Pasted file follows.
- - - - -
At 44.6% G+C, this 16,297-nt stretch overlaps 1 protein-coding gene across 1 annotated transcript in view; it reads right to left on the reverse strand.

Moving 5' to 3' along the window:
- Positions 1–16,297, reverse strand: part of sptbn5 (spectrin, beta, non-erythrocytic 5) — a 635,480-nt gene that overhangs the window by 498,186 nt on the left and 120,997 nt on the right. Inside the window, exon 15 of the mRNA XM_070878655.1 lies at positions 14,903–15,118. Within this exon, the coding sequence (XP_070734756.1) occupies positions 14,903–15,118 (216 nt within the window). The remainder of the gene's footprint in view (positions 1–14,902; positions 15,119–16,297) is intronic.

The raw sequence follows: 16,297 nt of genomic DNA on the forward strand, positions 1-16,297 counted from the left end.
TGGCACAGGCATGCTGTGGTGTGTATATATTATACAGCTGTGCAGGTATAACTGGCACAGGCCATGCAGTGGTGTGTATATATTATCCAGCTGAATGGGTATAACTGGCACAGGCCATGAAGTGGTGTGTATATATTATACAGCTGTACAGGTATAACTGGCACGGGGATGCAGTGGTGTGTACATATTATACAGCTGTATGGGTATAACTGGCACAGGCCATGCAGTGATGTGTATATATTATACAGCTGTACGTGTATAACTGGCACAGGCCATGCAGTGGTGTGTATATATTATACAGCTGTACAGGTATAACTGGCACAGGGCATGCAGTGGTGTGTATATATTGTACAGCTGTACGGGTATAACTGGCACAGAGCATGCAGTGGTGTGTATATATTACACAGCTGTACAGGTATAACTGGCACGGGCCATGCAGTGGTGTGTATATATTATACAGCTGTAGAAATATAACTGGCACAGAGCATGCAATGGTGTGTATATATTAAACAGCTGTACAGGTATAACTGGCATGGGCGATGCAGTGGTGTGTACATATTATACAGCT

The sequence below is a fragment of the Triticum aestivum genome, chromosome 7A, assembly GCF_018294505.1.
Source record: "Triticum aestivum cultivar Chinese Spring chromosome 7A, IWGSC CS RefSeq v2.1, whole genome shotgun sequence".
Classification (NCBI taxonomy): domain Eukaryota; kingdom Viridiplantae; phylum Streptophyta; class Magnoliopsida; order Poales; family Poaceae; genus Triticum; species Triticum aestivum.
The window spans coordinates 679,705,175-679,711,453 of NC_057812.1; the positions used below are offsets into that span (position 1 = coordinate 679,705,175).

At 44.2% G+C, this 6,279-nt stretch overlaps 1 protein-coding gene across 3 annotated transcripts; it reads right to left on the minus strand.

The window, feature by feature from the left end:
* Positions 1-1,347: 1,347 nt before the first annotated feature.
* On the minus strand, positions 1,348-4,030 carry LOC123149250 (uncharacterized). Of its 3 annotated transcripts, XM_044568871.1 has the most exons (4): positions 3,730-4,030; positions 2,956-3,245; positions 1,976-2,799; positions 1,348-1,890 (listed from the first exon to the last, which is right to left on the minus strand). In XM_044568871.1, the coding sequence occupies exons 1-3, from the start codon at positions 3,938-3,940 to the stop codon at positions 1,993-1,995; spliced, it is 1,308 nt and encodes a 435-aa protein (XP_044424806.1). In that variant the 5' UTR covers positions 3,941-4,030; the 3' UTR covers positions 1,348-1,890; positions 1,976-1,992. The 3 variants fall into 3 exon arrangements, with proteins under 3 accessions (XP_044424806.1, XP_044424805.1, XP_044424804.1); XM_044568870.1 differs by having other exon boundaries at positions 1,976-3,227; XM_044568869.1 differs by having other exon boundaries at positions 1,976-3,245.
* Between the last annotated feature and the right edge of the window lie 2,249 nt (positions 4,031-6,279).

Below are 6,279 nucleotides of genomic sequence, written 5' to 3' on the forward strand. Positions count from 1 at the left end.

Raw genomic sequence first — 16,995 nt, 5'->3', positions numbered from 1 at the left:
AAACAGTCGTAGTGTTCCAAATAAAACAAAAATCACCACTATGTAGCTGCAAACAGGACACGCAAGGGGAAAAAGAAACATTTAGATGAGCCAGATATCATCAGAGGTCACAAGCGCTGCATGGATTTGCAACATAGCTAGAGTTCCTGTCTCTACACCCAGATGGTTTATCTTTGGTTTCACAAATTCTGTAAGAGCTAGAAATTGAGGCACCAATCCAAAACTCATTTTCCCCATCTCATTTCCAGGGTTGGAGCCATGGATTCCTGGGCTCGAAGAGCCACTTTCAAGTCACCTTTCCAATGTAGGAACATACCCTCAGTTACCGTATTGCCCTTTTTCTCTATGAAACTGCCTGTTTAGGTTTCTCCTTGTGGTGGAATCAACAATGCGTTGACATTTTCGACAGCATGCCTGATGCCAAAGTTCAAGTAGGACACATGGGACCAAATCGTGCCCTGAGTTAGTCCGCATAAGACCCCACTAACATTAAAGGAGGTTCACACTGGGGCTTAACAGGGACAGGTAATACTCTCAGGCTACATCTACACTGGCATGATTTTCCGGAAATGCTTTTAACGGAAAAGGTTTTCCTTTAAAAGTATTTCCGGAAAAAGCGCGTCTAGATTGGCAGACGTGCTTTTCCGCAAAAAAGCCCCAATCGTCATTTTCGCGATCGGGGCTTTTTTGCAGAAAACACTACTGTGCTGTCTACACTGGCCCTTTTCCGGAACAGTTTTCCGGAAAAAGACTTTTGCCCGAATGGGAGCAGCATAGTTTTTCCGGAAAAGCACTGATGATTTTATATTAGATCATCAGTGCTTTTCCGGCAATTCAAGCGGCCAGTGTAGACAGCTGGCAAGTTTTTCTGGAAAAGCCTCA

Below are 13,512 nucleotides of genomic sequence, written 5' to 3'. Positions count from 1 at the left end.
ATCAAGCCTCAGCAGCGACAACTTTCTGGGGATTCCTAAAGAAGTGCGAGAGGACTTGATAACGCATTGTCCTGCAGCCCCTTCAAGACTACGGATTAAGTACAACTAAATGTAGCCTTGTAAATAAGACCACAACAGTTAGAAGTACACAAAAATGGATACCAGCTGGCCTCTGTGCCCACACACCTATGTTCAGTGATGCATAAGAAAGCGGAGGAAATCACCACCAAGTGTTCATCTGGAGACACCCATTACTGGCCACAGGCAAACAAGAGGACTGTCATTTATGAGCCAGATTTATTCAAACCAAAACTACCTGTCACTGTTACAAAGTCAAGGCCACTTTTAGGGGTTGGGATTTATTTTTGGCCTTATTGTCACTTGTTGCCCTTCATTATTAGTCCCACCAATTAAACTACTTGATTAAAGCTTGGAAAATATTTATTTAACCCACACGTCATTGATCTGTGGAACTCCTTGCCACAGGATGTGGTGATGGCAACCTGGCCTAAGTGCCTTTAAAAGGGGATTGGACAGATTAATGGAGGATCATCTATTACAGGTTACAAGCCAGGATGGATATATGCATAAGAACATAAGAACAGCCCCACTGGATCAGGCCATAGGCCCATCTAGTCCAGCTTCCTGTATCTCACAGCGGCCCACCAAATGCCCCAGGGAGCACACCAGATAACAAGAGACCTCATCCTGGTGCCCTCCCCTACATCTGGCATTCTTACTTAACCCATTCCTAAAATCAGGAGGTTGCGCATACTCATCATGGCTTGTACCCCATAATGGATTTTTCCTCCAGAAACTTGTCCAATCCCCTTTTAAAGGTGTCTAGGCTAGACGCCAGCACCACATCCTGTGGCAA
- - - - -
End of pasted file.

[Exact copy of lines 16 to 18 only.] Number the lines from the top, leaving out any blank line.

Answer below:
Raw genomic sequence first — 16,995 nt, 5'->3', positions numbered from 1 at the left:
AAACAGTCGTAGTGTTCCAAATAAAACAAAAATCACCACTATGTAGCTGCAAACAGGACACGCAAGGGGAAAAAGAAACATTTAGATGAGCCAGATATCATCAGAGGTCACAAGCGCTGCATGGATTTGCAACATAGCTAGAGTTCCTGTCTCTACACCCAGATGGTTTATCTTTGGTTTCACAAATTCTGTAAGAGCTAGAAATTGAGGCACCAATCCAAAACTCATTTTCCCCATCTCATTTCCAGGGTTGGAGCCATGGATTCCTGGGCTCGAAGAGCCACTTTCAAGTCACCTTTCCAATGTAGGAACATACCCTCAGTTACCGTATTGCCCTTTTTCTCTATGAAACTGCCTGTTTAGGTTTCTCCTTGTGGTGGAATCAACAATGCGTTGACATTTTCGACAGCATGCCTGATGCCAAAGTTCAAGTAGGACACATGGGACCAAATCGTGCCCTGAGTTAGTCCGCATAAGACCCCACTAACATTAAAGGAGGTTCACACTGGGGCTTAACAGGGACAGGTAATACTCTCAGGCTACATCTACACTGGCATGATTTTCCGGAAATGCTTTTAACGGAAAAGGTTTTCCTTTAAAAGTATTTCCGGAAAAAGCGCGTCTAGATTGGCAGACGTGCTTTTCCGCAAAAAAGCCCCAATCGTCATTTTCGCGATCGGGGCTTTTTTGCAGAAAACACTACTGTGCTGTCTACACTGGCCCTTTTCCGGAACAGTTTTCCGGAAAAAGACTTTTGCCCGAATGGGAGCAGCATAGTTTTTCCGGAAAAGCACTGATGATTTTATATTAGATCATCAGTGCTTTTCCGGCAATTCAAGCGGCCAGTGTAGACAGCTGGCAAGTTTTTCTGGAAAAGCCTCA

Below are 13,512 nucleotides of genomic sequence, written 5' to 3'. Positions count from 1 at the left end.